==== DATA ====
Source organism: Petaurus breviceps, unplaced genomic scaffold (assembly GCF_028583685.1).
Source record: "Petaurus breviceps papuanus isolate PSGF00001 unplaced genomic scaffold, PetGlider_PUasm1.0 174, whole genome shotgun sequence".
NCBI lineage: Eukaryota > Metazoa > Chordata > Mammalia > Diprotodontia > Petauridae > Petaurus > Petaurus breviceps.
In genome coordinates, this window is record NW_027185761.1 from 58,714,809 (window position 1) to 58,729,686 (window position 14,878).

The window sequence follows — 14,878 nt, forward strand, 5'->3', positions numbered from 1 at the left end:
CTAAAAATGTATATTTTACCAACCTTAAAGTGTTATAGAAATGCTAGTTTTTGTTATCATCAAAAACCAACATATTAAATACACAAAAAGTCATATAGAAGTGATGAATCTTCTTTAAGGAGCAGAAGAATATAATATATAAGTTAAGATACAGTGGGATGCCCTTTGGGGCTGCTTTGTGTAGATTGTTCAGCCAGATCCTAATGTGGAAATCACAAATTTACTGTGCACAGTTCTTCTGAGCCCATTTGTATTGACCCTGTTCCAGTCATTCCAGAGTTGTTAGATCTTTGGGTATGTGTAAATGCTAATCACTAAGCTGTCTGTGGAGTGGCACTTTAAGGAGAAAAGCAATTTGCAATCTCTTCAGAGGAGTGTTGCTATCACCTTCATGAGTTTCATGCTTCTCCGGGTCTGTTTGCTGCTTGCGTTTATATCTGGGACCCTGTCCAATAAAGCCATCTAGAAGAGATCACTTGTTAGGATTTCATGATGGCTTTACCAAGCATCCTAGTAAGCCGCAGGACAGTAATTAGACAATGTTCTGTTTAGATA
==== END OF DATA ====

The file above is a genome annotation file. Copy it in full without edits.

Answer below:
Source organism: Petaurus breviceps, unplaced genomic scaffold (assembly GCF_028583685.1).
Source record: "Petaurus breviceps papuanus isolate PSGF00001 unplaced genomic scaffold, PetGlider_PUasm1.0 174, whole genome shotgun sequence".
NCBI lineage: Eukaryota > Metazoa > Chordata > Mammalia > Diprotodontia > Petauridae > Petaurus > Petaurus breviceps.
In genome coordinates, this window is record NW_027185761.1 from 58,714,809 (window position 1) to 58,729,686 (window position 14,878).

The window sequence follows — 14,878 nt, forward strand, 5'->3', positions numbered from 1 at the left end:
CTAAAAATGTATATTTTACCAACCTTAAAGTGTTATAGAAATGCTAGTTTTTGTTATCATCAAAAACCAACATATTAAATACACAAAAAGTCATATAGAAGTGATGAATCTTCTTTAAGGAGCAGAAGAATATAATATATAAGTTAAGATACAGTGGGATGCCCTTTGGGGCTGCTTTGTGTAGATTGTTCAGCCAGATCCTAATGTGGAAATCACAAATTTACTGTGCACAGTTCTTCTGAGCCCATTTGTATTGACCCTGTTCCAGTCATTCCAGAGTTGTTAGATCTTTGGGTATGTGTAAATGCTAATCACTAAGCTGTCTGTGGAGTGGCACTTTAAGGAGAAAAGCAATTTGCAATCTCTTCAGAGGAGTGTTGCTATCACCTTCATGAGTTTCATGCTTCTCCGGGTCTGTTTGCTGCTTGCGTTTATATCTGGGACCCTGTCCAATAAAGCCATCTAGAAGAGATCACTTGTTAGGATTTCATGATGGCTTTACCAAGCATCCTAGTAAGCCGCAGGACAGTAATTAGACAATGTTCTGTTTAGATA